That was pretty clear to me.

We couldn’t ignore the nudges we were getting from God. Despite our hesitations and excuses.

There are days I still think this is not a good idea. What were we thinking agreeing to this? (Pictures like this remind me that risks are worth the reward. We’re not just going to see beautiful scenery, but that is one bonus.)

The view from where we'll be | Photo by Alyssa Stoltzfus

The view from where we’ll be | Photo by Alyssa Stoltzfus

And yet, God continues to provide and confirm. He is showing us, at least weekly, that He is in this. He brings donors out of the shadows of our lives–people I would never think of to ask for money are giving generously and sacrificially. Our kids are excited for us and eager to tell others about our upcoming trip. Sometimes I think our daughter wishes she could go. Maybe next time. She’s only 7.

We have a cadre of prayer supporters and while I can’t speak for anyone else on the team, I feel like we’re going to need them. Since we signed up for this trip, we’ve had more troubles in our life than I expected from this year. I try not to blame Satan for every bad thing that happens, but in this case, I’m wondering if there’s an element of spiritual warfare to our fears and discouragements and problems. It could be coincidence, but I’m not sure I believe very firmly in that either.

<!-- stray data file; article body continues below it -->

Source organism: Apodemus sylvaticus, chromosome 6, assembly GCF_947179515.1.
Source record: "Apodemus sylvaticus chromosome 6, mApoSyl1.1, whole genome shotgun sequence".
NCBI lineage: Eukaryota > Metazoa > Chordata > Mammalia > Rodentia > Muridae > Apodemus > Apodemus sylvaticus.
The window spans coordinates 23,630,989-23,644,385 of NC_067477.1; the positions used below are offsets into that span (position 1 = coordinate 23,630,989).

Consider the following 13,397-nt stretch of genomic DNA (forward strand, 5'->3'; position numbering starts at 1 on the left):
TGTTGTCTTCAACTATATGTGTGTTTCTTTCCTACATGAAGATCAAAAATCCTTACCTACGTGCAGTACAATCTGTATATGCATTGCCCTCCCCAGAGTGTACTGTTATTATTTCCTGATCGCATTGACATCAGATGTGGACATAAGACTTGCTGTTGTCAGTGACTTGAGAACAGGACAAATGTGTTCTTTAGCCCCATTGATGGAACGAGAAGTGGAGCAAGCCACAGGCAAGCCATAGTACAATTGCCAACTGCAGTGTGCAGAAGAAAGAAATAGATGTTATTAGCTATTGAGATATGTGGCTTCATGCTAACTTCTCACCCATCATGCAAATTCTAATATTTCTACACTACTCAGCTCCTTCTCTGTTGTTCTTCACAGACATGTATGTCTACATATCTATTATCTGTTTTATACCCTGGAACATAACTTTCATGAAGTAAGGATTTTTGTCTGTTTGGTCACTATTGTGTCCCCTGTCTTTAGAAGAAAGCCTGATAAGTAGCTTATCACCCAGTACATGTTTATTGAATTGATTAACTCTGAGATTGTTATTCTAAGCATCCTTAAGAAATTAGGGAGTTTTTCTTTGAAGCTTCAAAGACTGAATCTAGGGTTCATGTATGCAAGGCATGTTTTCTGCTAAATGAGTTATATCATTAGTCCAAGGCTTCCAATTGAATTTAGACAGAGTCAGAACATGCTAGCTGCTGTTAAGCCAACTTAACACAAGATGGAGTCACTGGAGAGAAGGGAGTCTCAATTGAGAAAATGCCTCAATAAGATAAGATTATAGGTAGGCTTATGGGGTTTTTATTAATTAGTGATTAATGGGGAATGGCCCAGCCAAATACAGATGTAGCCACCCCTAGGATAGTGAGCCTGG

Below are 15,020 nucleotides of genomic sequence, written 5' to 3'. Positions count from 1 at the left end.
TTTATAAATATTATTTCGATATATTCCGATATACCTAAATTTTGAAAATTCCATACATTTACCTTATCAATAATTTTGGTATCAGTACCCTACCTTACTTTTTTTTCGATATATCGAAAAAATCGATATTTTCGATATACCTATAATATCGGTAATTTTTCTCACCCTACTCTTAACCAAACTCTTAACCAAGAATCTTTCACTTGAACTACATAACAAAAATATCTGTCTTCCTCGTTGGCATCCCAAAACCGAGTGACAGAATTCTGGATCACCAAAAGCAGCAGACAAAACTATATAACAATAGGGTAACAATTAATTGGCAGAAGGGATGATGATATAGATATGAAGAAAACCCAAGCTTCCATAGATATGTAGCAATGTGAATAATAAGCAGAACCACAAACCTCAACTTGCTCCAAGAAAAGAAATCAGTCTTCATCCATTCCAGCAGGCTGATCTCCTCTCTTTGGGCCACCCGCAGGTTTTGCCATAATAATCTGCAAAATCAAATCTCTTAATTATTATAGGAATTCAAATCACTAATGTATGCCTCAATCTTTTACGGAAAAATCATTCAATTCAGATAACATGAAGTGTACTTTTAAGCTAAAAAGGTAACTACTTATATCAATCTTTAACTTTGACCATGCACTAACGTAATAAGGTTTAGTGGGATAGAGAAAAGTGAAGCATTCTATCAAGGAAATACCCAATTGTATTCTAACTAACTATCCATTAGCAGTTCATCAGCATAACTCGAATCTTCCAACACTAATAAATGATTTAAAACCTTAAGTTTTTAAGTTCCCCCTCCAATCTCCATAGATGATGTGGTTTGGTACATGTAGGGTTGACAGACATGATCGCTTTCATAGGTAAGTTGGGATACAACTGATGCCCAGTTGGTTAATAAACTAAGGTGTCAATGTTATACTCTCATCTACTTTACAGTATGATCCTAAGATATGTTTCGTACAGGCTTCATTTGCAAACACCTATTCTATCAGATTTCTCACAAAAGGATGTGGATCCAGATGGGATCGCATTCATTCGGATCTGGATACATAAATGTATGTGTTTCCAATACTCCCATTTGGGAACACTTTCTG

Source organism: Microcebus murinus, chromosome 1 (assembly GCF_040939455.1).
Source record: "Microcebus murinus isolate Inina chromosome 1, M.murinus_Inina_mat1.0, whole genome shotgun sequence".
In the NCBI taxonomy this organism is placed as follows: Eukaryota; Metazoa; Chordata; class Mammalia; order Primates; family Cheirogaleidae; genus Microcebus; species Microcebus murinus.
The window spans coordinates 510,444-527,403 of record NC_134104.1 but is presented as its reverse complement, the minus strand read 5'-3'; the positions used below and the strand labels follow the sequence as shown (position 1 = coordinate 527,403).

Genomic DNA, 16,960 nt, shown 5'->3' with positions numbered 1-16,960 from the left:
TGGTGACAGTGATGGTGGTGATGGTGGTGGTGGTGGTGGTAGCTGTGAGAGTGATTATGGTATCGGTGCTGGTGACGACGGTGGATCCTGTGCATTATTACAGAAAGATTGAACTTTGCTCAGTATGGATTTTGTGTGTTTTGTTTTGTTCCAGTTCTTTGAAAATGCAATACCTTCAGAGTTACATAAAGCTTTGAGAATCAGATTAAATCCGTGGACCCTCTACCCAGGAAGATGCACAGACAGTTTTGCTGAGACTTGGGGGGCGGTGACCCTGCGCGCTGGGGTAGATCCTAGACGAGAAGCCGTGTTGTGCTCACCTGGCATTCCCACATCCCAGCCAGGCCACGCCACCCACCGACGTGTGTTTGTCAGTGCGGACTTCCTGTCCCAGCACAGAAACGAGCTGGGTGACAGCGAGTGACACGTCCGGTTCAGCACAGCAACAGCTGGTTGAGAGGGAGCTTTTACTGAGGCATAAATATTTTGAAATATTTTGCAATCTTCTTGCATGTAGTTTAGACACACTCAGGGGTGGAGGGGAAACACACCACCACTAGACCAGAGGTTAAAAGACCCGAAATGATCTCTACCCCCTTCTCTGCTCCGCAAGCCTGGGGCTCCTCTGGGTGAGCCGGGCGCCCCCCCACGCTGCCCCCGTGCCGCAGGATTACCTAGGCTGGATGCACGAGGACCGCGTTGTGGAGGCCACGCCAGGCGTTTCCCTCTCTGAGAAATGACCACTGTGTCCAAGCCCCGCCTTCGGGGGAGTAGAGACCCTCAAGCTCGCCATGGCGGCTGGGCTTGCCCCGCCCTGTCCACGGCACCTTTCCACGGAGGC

I wish I could tell you exactly why we’re going to Kenya. Maybe it will be clearer when we’re back. Maybe I’ll never be 100 percent sure. All I know is we couldn’t ignore this press from the Lord and when we stepped out in the uncertain places, He made it more certain.

We will work at the school, assisting with buildings and grounds projects while the students are away. We will support these students whose families give them into the care of the boarding school while they serve the Lord in other parts of Africa. We will visit and encourage and enjoy this missionary family (and we will bring their daughter/sister to them). We will meet Kenyans and worship with them, the same God on a different continent. And we will see things we can only imagine–the beauty of a land half a world away.

If it was up to me, we’d go to the beach for a week. Or rent a cabin in the woods. Or take a week to spend with family back home. We could have made any of those decisions for our summer. But it wasn’t what we were meant to do.

For some reason unknown to us, we’re meant to go to Kenya this year.

If you want to find out more along with us, you can sign up for our monthly newsletter here. No purchase or promise necessary. And if you’d like to be on our support team, for prayer or financially, you can e-mail me at lmbartelt (at) gmail (dot) com for more information.

July 2015 seemed so far away  when we turned in our deposits. And now it’s almost here.

Let the journey begin!